The monster promoted by some is generally called “the arithmetic of losses.” The arithmetic of losses is a simple mathematical observation that from a given number, if you take a certain percentage decrease, and then an equal percentage increase, you wind up lower than you started–even though your increase and decrease were proportionately the same. For example, if you start with $100, and lose 20%, you are at $80. If you gain 20% of $80, you’re still only back to $96. But we are here to tell you, there is no monster under the bed.

Consider that when a major stock market index declines by 50%, it then does need a 100% gain to get back to even. This is just arithmetic. But consider: whenever a stock market index is at an all time high, that is conclusive proof that the “arithmetic of losses” is a bunch of baloney.

Each all-time high means that the index has successfully come back 100% from every 50% loss, 50% for every 33% loss, 25% for every 20% loss… and MORE. Every time, every loss thus far. The long-term history of major United States stock market averages speaks for itself, and incorporates all the losses and all the gains.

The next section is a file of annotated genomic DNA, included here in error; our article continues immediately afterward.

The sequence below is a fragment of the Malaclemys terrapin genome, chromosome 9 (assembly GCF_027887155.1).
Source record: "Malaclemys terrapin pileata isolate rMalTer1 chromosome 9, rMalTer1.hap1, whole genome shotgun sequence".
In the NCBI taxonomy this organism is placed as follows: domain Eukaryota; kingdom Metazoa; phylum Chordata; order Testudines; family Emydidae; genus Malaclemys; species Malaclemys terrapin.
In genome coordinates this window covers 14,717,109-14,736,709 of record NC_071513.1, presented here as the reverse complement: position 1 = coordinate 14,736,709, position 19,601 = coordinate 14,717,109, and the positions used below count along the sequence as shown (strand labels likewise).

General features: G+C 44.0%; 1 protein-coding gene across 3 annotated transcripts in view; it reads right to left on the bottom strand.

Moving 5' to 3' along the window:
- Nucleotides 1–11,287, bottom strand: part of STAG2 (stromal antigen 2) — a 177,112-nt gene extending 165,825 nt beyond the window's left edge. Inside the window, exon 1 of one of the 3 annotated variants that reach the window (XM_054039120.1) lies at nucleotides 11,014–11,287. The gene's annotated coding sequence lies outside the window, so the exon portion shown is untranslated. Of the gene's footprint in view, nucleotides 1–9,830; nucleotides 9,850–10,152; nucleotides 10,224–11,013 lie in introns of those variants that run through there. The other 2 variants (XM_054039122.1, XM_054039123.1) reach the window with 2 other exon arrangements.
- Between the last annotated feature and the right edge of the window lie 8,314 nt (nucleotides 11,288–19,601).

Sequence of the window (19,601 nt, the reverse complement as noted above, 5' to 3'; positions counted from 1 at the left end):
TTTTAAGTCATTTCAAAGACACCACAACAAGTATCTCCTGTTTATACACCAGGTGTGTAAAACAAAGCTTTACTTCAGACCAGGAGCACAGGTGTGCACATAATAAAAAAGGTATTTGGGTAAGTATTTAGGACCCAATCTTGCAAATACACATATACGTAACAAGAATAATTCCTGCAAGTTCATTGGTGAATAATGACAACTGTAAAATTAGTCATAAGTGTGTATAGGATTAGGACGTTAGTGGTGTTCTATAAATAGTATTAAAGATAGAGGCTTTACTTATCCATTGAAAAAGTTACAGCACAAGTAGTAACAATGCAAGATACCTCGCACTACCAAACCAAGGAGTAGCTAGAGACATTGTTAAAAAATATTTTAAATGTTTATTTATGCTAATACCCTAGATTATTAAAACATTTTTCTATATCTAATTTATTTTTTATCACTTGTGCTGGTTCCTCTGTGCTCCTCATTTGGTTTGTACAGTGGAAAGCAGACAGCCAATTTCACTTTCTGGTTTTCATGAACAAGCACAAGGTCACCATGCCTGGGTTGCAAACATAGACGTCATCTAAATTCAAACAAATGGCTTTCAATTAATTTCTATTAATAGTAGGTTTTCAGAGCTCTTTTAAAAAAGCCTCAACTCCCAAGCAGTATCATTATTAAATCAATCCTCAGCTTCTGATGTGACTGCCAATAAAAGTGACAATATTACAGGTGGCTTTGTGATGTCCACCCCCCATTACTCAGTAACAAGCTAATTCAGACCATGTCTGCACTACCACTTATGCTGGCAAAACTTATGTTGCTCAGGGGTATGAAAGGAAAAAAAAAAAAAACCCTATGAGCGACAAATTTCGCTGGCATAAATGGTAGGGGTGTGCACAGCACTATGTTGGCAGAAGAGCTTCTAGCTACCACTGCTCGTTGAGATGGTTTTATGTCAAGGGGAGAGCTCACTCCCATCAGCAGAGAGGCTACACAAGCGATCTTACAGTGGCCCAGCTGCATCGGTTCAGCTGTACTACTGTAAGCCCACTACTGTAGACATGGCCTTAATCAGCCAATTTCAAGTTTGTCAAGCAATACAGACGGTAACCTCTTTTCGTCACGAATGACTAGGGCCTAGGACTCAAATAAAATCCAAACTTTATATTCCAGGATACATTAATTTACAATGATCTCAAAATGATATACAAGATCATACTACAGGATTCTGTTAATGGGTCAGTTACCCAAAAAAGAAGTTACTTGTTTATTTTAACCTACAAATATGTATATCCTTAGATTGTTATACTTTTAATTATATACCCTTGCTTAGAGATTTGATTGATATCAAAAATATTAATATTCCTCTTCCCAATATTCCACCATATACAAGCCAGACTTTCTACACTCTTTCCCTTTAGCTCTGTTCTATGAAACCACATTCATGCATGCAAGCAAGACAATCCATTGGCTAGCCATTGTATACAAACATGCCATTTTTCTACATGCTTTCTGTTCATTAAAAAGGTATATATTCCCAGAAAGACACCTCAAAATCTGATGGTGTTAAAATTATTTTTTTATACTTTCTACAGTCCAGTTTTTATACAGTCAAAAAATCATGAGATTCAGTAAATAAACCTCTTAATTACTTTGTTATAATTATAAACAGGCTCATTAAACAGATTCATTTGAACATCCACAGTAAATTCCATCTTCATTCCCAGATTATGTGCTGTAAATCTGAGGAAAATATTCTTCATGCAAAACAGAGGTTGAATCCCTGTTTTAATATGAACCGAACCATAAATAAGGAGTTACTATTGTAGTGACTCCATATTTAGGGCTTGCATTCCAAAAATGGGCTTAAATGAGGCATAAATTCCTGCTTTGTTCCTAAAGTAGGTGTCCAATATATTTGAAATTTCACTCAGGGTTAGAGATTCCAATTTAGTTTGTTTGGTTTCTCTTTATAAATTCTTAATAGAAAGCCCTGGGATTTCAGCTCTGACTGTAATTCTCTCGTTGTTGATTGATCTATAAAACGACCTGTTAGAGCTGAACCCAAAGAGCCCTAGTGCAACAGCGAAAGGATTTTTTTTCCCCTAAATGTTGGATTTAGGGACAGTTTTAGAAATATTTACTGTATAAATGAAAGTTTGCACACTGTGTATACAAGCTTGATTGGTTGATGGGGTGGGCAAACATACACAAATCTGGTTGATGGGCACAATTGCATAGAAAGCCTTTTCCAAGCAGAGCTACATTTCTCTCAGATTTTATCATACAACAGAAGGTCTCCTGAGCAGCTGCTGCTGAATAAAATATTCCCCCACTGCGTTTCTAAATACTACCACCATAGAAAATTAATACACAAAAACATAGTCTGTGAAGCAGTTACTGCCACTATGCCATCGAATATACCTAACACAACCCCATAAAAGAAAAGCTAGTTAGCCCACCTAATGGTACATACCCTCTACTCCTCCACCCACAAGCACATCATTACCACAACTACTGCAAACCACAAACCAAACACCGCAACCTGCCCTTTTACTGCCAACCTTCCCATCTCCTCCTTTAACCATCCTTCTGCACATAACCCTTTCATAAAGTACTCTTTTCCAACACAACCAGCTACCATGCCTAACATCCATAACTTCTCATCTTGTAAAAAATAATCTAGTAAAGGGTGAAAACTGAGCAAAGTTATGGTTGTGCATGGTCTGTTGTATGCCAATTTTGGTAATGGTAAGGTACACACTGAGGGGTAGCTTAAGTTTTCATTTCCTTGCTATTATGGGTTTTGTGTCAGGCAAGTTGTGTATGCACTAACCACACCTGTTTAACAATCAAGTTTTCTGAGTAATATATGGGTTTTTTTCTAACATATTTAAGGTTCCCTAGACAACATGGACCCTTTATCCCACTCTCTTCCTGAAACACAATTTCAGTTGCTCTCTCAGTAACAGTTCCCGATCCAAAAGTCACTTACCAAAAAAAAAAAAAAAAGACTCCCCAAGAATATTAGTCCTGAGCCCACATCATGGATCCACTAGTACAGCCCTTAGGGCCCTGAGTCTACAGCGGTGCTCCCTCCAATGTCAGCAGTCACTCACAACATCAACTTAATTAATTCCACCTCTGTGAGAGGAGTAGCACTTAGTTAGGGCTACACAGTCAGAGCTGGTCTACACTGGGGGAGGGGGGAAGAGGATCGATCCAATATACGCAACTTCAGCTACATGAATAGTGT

Some fearmongers say investors cannot live with the ups and downs that are a necessary and integral part of long term investing. Clients, you know we work hard to ascertain whether you could be suited to our philosophy.

Part of that philosophy is that temporary declines, no matter how sharp, are not losses unless you sell out. It is not always easy, but it has worked out. No guarantees about the future, of course.

If you can be turned into a chicken, then some operator who claims to ‘control risk’ or promises short-term stability AND long-term returns may get your money. Please keep in mind that every chicken, sooner or later, gets eaten.

The fearmongers are right about one thing: markets go up and down. You and we know this. We work hard to manage the money you need without having to sell out at a bad time. This is one of the keys to being able to get through the downturns.

Clients, we are striving to find bargains, avoid stampedes, and own the orchard for the fruit crop. These principles will not prevent volatility. But there is no monster under the bed. Email us or call if you would like to discuss this or anything else at greater length.

The opinions voiced in this material are for general information only and are not intended to provide specific advice or recommendations for any individual. All performance referenced is historical and is no guarantee of future results. All indices are unmanaged and may not be invested into directly.

All investing involves risk including loss of principal. No strategy assures success or protects against loss.

They Say You Can’t Handle the Truth!